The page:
Our ping-pong robot has been awarded with the Grand Prix in the Innovation Awards 2014, as selected by U.S. Journalists at the CEATEC. CEATEC Japan (Combined Exhibition of Advanced Technologies) is the biggest exhibit of the latest lT and electronic technologies in all of Asia. The awards are presented for those items deemed to be outstanding in respect of an innovative character and potential influence on the U.S. market, by an independent panel of judges.
A robot adjusting to its human partner
We made this ping-pong robot for the purpose of demonstration, so visitors could actually see the fruits of our challenge of this technological evolution aimed at the construction of new relationships between people and machines, through adjustment by the machine to the human partner. Our robot was designed for long continuation of rallies with its human opponent. To this end, it forecasts the ball trajectory and velocity based on data on the opponent's physical movement and ball position, and returns the ball to a spot and at a velocity making it easy for the opponent to hit back.
The judging panels comments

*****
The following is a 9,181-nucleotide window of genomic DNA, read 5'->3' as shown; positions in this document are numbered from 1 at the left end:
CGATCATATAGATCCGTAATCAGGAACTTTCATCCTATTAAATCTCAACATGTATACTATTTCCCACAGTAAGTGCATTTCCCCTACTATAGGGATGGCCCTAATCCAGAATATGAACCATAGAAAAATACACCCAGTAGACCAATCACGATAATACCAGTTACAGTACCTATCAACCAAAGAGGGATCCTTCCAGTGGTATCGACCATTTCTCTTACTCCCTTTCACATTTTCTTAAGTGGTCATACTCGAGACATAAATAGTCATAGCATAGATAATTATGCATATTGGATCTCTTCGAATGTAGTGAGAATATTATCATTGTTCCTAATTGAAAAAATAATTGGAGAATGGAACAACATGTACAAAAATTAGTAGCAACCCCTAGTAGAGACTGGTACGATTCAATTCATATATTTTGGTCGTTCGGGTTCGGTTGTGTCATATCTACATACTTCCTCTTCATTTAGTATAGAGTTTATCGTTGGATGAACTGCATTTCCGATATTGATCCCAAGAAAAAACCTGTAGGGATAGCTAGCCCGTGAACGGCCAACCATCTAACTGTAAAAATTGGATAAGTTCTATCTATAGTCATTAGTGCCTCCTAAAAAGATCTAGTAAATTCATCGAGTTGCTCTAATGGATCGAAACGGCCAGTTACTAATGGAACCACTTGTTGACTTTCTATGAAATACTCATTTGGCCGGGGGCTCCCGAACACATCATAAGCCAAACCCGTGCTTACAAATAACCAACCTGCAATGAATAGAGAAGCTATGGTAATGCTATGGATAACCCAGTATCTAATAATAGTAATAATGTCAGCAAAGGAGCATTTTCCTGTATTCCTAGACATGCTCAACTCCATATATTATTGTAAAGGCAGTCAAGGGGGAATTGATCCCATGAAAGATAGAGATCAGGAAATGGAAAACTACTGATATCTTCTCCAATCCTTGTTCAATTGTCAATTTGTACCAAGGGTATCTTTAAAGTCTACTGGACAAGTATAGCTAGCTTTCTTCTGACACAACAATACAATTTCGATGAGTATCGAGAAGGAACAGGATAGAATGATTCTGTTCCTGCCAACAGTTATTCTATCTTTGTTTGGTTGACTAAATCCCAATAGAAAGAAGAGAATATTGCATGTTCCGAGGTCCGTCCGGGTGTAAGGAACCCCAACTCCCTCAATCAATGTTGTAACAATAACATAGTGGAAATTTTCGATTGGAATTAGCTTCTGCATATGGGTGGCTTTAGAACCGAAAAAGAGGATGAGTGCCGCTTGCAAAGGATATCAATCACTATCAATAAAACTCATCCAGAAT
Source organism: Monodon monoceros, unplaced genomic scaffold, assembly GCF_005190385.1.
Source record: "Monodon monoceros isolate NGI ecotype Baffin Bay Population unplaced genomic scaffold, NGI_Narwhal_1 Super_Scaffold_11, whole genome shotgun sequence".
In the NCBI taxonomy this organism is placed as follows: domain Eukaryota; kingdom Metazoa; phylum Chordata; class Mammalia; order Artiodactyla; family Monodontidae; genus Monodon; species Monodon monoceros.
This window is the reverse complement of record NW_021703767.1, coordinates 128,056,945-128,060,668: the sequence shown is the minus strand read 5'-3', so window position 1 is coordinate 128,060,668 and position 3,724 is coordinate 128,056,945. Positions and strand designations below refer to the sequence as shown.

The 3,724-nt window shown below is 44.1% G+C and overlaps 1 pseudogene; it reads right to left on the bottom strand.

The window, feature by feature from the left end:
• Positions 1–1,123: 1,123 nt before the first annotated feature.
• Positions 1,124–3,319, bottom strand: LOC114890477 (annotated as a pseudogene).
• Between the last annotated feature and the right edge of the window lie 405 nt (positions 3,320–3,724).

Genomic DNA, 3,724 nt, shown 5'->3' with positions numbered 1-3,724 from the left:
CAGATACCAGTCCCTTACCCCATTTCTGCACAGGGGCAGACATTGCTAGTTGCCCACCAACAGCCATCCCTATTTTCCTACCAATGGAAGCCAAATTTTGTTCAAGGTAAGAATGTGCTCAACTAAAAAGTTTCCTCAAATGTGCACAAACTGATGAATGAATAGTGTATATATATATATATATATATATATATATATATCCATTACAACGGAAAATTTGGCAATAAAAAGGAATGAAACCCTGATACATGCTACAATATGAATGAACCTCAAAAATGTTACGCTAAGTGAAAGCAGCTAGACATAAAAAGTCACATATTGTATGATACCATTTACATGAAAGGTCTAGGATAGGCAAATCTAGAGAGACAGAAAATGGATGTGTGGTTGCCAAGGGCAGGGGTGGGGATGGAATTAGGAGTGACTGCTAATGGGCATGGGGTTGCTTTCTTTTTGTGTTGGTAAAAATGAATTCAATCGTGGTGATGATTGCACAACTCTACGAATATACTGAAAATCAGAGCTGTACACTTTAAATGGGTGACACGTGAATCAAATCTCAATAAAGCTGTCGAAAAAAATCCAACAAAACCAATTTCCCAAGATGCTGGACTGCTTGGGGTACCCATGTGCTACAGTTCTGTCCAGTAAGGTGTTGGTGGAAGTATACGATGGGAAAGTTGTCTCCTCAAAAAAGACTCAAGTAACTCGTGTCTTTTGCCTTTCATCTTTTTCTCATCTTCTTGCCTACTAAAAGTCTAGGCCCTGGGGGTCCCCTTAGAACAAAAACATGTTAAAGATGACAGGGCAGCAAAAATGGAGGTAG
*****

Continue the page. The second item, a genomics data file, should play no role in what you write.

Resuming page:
Mr. Michael Kanellos, who headed the Grand Prix judging panel, commented as follows on the assessment that led to selection of the ping-pong robot. "We decided to award the Grand Prix to Omron's Ping Pong robot because robots have captured the imagination of the technology industry. Omron, which has long been a leader in automation and industrial machinery, is developing the core technology for the next generation of robotics. Currently, industrial robots are generally built to perform fixed, repetitive tasks. Omron's Ping Pong Robot is a thought experiment: will it be possible to develop robots that can perform a variety of tasks in a changing environment? A robot that can adapt to circumstances could do the work of six or seven fixed function robots. Creating such a robot, however, would also require advances in real time processing, sensing and mechanics. To create its Ping Pong Playing robot, Omron leveraged technology from different disciplines. It is a work in progress…Omron also, significantly, came up with a clever way to highlight its accomplishments. It was one of the most popular exhibits at the show. Omron came up with a way to make people stop, listen and maybe start to think about technology advances that they may not fully experience for a few years."